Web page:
And there’s a lot to be happy about. Both Cooley and Hood have written some of their best songs for this album. Fans of the old school, guitar driven work will love Patterson’s “The Righteous Path,” “Goode’s Field Road,” “You and Your Crystal Meth” and the poignant but brutal “That Man I Shot.” Amongst Cooley’s best are “Perfect Timing,” “Bob,”” Self Destructive Zones” and “Checkout Time in Vegas;” the latter based on the early criminal life of Scott Baxendale, a gifted luthier and independent filmmaker who builds many of the band’s guitars and who was in Athens for the 40 Watt shows.
As good as the new songs by Cooley and Hood are the real surprise of the album – and of the show – is the strength of the work from bassist Shonna Tucker. The prevailing thought amongst fans at the 40-Watt seemed to be “where has this been?” as Tucker absolutely killed it on each of the three songs she wrote for Creation’s. Tucker has long since proven herself as a player, but few were aware of her skills as a singer/songwriter. Shonna melted the crowd with her “I’m Sorry Huston,” showcasing a voice and style reminiscent of great female country vocalists of the past. While her “Purgatory Line” is more like a southern fried Mazzy Star, with more great work from Neff lending an evocative, spooky feel. But Tucker’s best is “Home Field Advantage,” a pure rocker that culminates in a guitar-crazed darkness that hits as hard as anything the band has ever done. The last 60 seconds of that song alone is worth the price of admission.
After playing all 19 songs from Brighter Than Creation’s Dark and a quick break, the band retook the stage with Springsteen’s “Adam Raised a Cain.” The Truckers showcase few covers, but seem to pick a good one to Truckerize for each new tour. Past favorites have included Warren Zevon’s “Play It All Night Long” and the Boss’s “State Trooper.” It seems that fans attending the latest tour stand a good chance of hearing “Adam Raised a Cain” as the song made its way into some point of each night’s set list during the three night Athens run.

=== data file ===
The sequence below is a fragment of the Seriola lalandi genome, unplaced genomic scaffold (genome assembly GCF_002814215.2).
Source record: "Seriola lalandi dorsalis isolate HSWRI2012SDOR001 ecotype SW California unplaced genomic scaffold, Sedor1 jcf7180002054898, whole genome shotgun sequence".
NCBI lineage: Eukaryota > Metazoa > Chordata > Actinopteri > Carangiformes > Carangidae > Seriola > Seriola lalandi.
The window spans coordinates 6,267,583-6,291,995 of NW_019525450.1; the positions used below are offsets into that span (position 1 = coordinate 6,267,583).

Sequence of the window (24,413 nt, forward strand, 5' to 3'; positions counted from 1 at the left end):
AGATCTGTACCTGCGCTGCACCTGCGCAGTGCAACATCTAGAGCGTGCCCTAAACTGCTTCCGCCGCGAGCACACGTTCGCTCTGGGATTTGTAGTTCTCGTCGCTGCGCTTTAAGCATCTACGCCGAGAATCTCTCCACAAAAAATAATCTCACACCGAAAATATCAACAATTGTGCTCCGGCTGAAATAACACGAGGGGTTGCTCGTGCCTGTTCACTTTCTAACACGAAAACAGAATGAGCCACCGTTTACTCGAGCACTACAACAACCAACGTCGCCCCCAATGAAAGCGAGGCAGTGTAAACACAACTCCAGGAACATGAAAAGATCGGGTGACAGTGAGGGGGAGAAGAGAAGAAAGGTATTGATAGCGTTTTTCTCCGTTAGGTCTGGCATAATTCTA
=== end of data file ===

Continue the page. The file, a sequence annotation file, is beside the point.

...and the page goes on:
The repetition of songs on consecutive nights is something that will rub some jamband fans the wrong way. But the Truckers play by their own rules and they will support their new album in the traditional way. They are no more a “jamband” than they are a “southern rock” act but boy do those southern boys (and girl) jam!
Fans of jam music and in truth, fans of any good music would do well to catch Drive-By Truckers on their current tour. The evolution of the music is an inspiration. The band attracted a legion of fans between the recordings of Southern Rock Opera and A Blessing and a Curse many of whom undoubtedly felt possessive of the Isbell-era Truckers. It was easy for fans to fear change, to envision a new feel to the music with the endearing rough edges perhaps becoming polished. But the genius of the Truckers is that they’ve given just that and made it work so well that fans will thank them for it. Think transformation, not alterationand they did it all while making sure the rock show stayed The Rock Show.